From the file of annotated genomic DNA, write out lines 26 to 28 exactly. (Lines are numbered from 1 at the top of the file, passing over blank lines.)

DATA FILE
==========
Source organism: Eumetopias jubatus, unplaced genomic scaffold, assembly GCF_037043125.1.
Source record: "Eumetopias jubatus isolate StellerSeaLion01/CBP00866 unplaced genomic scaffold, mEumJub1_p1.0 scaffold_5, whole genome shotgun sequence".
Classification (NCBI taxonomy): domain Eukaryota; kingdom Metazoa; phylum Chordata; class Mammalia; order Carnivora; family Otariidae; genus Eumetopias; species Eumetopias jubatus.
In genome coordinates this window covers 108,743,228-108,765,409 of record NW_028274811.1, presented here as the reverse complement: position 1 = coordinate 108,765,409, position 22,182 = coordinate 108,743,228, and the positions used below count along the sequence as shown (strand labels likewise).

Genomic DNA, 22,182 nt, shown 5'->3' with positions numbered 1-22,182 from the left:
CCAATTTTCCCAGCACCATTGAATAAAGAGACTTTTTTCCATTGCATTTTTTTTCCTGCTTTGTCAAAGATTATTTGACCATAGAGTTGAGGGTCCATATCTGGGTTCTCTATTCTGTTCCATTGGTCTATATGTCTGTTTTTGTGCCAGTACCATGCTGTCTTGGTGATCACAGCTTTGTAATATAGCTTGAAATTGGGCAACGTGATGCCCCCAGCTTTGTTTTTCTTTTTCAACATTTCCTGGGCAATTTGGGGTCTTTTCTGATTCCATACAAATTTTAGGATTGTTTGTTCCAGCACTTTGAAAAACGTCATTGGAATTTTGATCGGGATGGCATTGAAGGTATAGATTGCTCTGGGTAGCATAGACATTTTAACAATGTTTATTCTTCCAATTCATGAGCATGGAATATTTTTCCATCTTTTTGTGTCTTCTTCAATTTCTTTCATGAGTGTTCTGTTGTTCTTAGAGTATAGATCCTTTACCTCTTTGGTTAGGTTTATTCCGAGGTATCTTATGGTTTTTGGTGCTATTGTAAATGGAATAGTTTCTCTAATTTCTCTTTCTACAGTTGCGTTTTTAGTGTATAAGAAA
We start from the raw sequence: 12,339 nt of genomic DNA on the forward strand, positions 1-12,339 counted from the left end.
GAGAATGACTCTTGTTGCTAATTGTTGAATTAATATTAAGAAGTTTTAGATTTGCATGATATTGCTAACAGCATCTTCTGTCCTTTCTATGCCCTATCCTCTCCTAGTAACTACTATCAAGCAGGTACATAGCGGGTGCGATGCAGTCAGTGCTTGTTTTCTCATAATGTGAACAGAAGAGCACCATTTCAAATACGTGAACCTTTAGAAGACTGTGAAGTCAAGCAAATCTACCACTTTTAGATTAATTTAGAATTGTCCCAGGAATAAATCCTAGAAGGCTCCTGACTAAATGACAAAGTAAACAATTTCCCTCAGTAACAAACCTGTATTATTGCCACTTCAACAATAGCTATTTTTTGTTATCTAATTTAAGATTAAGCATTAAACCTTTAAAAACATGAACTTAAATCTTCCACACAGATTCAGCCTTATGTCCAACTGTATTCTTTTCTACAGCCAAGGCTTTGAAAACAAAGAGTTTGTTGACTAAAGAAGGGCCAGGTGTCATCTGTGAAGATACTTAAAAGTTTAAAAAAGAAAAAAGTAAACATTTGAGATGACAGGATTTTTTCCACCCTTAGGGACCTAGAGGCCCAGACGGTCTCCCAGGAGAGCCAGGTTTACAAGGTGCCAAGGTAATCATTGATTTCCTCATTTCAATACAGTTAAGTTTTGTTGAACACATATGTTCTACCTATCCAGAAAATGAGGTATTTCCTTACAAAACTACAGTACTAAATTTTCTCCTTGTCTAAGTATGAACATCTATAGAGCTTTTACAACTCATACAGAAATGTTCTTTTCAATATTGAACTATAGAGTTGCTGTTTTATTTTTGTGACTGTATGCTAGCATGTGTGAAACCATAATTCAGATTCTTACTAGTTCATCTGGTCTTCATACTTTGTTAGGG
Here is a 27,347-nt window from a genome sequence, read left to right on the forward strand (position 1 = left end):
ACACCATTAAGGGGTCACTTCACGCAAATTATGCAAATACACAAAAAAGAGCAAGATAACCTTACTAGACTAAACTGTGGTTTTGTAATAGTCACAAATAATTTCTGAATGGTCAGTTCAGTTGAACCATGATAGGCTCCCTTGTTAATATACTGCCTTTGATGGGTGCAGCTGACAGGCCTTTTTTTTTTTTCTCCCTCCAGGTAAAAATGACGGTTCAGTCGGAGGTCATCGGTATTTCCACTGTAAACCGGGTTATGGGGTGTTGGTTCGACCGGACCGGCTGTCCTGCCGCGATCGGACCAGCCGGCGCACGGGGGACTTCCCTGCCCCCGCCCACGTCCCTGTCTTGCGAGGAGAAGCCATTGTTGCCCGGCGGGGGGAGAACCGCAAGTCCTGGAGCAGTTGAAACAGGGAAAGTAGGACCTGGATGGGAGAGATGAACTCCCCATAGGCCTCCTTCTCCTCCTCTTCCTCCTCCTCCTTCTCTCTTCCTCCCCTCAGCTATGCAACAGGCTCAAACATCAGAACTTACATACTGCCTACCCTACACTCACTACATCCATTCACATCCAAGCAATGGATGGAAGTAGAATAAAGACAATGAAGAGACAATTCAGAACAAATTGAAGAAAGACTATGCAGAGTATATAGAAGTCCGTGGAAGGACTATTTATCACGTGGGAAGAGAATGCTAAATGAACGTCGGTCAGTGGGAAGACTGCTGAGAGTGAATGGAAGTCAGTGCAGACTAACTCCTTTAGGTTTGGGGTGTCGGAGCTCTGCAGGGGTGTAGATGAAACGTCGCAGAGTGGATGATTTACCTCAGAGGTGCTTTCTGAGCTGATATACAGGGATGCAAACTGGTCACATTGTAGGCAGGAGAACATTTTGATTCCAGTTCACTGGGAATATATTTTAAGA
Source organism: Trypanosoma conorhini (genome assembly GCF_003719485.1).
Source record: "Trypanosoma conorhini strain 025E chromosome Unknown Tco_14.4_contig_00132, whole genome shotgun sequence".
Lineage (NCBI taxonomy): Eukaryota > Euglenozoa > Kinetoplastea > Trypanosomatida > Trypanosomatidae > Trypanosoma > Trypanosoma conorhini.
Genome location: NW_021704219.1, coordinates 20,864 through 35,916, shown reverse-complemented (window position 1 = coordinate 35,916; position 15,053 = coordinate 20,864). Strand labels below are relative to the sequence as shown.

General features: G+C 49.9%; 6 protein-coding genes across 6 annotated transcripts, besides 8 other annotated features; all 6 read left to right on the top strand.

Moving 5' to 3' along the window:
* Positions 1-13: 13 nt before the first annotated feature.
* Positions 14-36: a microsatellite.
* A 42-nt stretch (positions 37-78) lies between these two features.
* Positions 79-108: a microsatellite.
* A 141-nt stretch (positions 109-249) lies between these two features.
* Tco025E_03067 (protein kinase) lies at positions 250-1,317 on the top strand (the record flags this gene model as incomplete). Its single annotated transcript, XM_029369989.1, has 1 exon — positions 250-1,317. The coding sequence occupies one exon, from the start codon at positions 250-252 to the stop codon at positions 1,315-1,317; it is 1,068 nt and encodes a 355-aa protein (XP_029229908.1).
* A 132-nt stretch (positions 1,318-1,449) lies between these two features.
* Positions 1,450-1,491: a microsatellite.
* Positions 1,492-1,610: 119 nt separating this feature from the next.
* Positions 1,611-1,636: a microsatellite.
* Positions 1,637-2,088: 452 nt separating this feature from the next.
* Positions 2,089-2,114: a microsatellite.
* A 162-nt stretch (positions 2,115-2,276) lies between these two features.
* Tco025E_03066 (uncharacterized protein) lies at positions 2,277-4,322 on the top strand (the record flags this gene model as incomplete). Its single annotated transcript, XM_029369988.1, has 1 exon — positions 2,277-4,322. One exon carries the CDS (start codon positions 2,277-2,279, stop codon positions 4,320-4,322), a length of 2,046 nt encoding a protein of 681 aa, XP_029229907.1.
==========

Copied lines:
* Positions 1,611-1,636: a microsatellite.
* Positions 1,637-2,088: 452 nt separating this feature from the next.
* Positions 2,089-2,114: a microsatellite.